Posted on October 22, 2019, in academic work, Heathenry, Lived Polytheism, Polytheism, theology, Uncategorized and tagged , , , , , , , , , . Bookmark the permalink. 11 Comments.

  1. I also have an MA in medieval history, focusing on early Scandinavia. One of my favorite books from seminar is Robert Bartlett’s The Making of Europe: Conquest, Colonization, and Cultural Change. I love his discussion on Pagan Lithuania and the Christian attempts at its conquest. I look forward to reading your paper; I agree that Charlemagne’s atrocities certainly set much of the groundwork for later colonization and genocide.

    Liked by 1 person

    • i love Lithuania (not only bc i’m half Lithuanian on my dad’s side). They held onto their traditions longer than anyone, even the Icelanders and Romuva began to be publicly seen again almost as soon as communism fell. 🙂


  2. On the bright side(and to play the Devil’s advocate), if it weren’t for Charlemagne’s grandfather, we might all be on our knees praying to Mecca five times a day. This does NOT excuse the cultural genocide perpetrated by his grandson however. I’m just trying to find the positive.

    Liked by 1 person

    • I doubt that. Spain was not the only invasion route and Islam never made it far into Europe via those other routes. I suspect that climate and terrain were more a force than “great men”- though certainly a lot of courage and tenacity was involved. The Franks, on the other hand, had Germanic roots and so were prepared for those factors.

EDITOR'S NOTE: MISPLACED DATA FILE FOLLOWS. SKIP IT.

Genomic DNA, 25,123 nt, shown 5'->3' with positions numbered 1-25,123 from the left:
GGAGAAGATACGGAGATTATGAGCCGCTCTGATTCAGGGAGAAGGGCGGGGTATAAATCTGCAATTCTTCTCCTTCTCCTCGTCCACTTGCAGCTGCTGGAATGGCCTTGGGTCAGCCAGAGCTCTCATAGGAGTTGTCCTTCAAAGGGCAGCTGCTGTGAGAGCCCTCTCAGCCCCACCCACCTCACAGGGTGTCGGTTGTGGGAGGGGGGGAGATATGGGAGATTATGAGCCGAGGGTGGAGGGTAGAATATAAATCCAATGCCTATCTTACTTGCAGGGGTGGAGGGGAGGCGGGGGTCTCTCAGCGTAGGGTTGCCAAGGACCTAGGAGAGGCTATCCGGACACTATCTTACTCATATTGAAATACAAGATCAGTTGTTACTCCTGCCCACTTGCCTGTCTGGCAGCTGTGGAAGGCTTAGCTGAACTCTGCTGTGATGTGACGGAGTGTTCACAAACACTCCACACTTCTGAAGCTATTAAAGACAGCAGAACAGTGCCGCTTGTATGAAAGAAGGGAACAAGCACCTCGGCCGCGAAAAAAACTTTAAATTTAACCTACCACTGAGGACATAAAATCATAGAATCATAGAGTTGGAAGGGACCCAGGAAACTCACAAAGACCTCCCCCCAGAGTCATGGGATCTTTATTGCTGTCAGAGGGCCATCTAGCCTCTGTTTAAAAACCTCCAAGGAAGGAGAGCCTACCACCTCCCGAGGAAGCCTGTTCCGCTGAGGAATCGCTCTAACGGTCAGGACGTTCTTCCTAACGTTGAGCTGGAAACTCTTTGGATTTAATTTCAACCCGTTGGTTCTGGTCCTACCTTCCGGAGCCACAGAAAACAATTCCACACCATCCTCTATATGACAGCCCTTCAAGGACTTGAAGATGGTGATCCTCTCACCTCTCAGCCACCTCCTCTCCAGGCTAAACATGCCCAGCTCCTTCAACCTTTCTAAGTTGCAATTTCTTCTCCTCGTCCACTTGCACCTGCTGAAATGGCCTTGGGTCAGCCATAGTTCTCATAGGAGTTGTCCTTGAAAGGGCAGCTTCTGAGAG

3. Not theologically enlightened, but I have heard that the read to hell is paced with good intentions.


  4. Even the non-religious scholars tend to think like that. Many of them think that Christianity paved the way for the modern world. The modern world is enlightened and comfortable. Besides, it isn’t like most of the Christians now will kill you for not believing, it is a nice safe religion. Progress goes ever forward.

    I am inclined to go ahead and let them think that. Let them give Romanization and Christianity full credit for the modern world, even if that is not entirely true. If things go how I think they will(what with the environment, population, and other issues) then in a few centuries(or less) no one will want credit for all this. If Charlemagne is remembered I hope it will be as a byname for treachery and ill.


  5. Hey, good for you. I hope you found Carole Cusack’s paper on Charlemagne and the Saxons useful. https://journals.equinoxpub.com/index.php/POM/article/view/9994